Five Outstanding Women Scientists Receive L’Oréal-Unesco Awards For Women In Science 2007 Foundation

Paris, 22 February – Five prominent women scientists, one from each continent, today received the 9th L’ORÉAL-UNESCO Awards for Women in Science. The distinctions were presented at UNESCO Headquarters by Koïchiro Matsuura, Director-General of UNESCO, and Lindsay Owen Jones, Chairman of L’ORÉAL.

The laureates, all physicists or chemists, are:

Pr. Ameenah GURIB-FAKIM (Mauritius), Laureate for Africa. Professor of Organic Chemistry and Pro-Vice-Chancellor, University of Mauritius, “For her exploration and analysis of plants from Mauritius and their bio-medical applications.” Analysis of the antibacterial and antifungal properties of plants from Mauritius is paving the way for their use as safe and effective alternatives to commercial medicines, including potential diabetes therapies. Professor Gurib-Fakim created the first-ever full inventory of the medicinal and aromatic plants on Mauritius and neighboring island Rodriguez.

Pr. Ligia GARGALLO (Chili), Laureate for Latin America. Professor, Department of Physical Chemistry, Pontifical Catholic University of Chile, Santiago, “For her contributions to understanding solution properties of polymers”. Data published as a result of Professor Gargallo’s studies helps drug designers visualize how new compounds will interact with enzymes in the body and opens the door to the rational design of synthetic enzymes.

Pr. Mildred DRESSELHAUS (USA), Laureate for North America. Institute Professor of Electrical Engineering and Physics, Massachusetts Institute of Technology (MIT), Cambridge, Massachusetts, “For her research on solid state materials, including conceptualizing the creation of carbon nanotubes.” Due to their small size, high strength and electrical conductivity, carbon nanotubes are ideal for new materials used in objects such as lightweight bicycles and flat-panel screens.

Pr. Margaret BRIMBLE (New Zealand), Laureate for Asia-Pacific. Chair of Organic and Medicinal Chemistry, University of Auckland, Auckland, “For her contribution to the synthesis of complex natural products, especially shellfish toxins.” Professor Brimble has focused on the synthesis of shellfish toxins that are useful for the design and development of drugs for clinical conditions including Alzheimer’s, epilepsy, hypertension, stroke, and cancer.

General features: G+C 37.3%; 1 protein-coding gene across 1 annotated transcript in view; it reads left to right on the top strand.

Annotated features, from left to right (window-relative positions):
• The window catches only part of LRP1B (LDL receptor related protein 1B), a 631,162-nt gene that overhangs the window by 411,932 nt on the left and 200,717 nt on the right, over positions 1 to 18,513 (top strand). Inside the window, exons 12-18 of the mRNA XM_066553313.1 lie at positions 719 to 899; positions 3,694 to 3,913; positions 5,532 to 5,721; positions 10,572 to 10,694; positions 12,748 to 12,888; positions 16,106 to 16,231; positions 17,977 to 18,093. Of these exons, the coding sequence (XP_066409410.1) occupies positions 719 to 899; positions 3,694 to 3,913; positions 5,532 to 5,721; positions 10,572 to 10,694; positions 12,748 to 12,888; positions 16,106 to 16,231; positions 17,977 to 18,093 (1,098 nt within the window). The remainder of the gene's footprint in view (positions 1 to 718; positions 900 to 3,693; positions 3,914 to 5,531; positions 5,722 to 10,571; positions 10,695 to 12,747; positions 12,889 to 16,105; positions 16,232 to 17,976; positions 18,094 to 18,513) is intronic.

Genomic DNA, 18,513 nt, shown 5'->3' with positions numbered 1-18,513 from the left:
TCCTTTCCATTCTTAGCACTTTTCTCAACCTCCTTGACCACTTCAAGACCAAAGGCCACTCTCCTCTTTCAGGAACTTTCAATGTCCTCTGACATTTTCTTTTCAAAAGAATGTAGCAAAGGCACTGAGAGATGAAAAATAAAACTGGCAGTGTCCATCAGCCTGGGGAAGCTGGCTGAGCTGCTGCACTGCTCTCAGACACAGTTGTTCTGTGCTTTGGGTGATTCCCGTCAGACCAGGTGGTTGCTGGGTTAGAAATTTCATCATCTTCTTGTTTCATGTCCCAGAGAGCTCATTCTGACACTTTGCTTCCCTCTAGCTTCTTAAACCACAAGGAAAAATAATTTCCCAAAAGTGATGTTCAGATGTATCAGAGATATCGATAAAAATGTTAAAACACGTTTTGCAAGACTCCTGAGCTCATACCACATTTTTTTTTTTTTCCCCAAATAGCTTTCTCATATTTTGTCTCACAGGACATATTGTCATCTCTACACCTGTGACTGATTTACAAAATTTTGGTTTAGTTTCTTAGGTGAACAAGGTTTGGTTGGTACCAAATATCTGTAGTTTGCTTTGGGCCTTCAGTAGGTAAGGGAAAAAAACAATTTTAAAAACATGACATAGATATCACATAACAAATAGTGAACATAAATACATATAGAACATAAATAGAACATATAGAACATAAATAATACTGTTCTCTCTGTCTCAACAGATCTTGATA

Pr. Tatiana BIRSHTEIN (Russia), Laureate for Europe. Professor, Institute of Macromolecular Compounds, Russian Academy of Sciences, St Petersburg, ”For her contribution to the understanding of the shapes, sizes and motions of large molecules.” Professor Birshtein's work has shed new light on the self-organizing properties of many remarkable polymeric systems essential to plastics used in soft-drink bottles, plastic bags and other familiar materials such as nylon, rayon, Styrofoam, Plexiglas and Teflon.

The 2007 Laureates, who each received US$100,000, were selected after deliberation by the L’ORÉAL-UNESCO Awards International Jury in the Material Sciences, presided by Pierre-Gilles de Gennes, Nobel Prize in Physics, in the presence of Professor Christian de Duve, Nobel Prize in Medicine and Founding President of the Awards.

“The L’ORÉAL-UNESCO partnership is exemplary because of the vision of science it aims to promote in order to safeguard the future of the planet,” declared UNESCO’s Director-General. “It is exemplary in the way it conceptualizes the role to be played in this formidable task by organizations such as ours.”

For the Chairman of L’ORÉAL, “Our partnership grows from day to day because it is based on strong convictions: the world needs science and science needs women, but women also need support, encouragement and recognition to lead successful scientific careers.”

Women are too often ignored and discriminated against in the scientific arena. They represent a mere 27% of researchers worldwide, with glaring disparities from one continent to another: 46% in South America, 29% in Africa, 15% in Asia, according to a UNESCO study conducted in 2006 ( The European Commission has revealed that in Europe, 32% of state laboratory employees and only 18% of private laboratory staff are female. As for the OECD, it notes a sharp decline in the number of students in sciences and technology, particularly marked among girls, notably in the United States, Canada and France.

The result of a unique partnership, the L’ORÉAL-UNESCO Awards aim to recognize the contributions of outstanding women researchers to scientific progress and encourage the participation of women in scientific research. The laureates serve as role models for future generations, encouraging young women around the world to follow in their footsteps. To date, 47 women originating from 24 countries have received these distinctions.

In all, more than 350 women researchers worldwide have benefited from the program “For Women in Science”. Created by L’ORÉAL and UNESCO in 1998, the pioneering program has launched multiple projects designed to support the efforts of women in science, encourage scientific progress and promote the development of societies on a global scale. Besides the Awards, 15 UNESCO-L’ORÉAL International Fellowships are given annually to post-doctoral students. The 2007 Fellowships were presented on 21 February at UNESCO. In addition, since 2001, more than 200 doctoral students have received L’ORÉAL National Fellowships, supported by the UNESCO National Commissions.

Strengthened by its success, the L’ORÉAL-UNESCO partnership continues to expand in order to fight discrimination and stimulate young people’s interest in scientific vocations. This year, it will support new activities, initiated by laureates and Awards jury members, to raise science awareness among young people in schools and universities.

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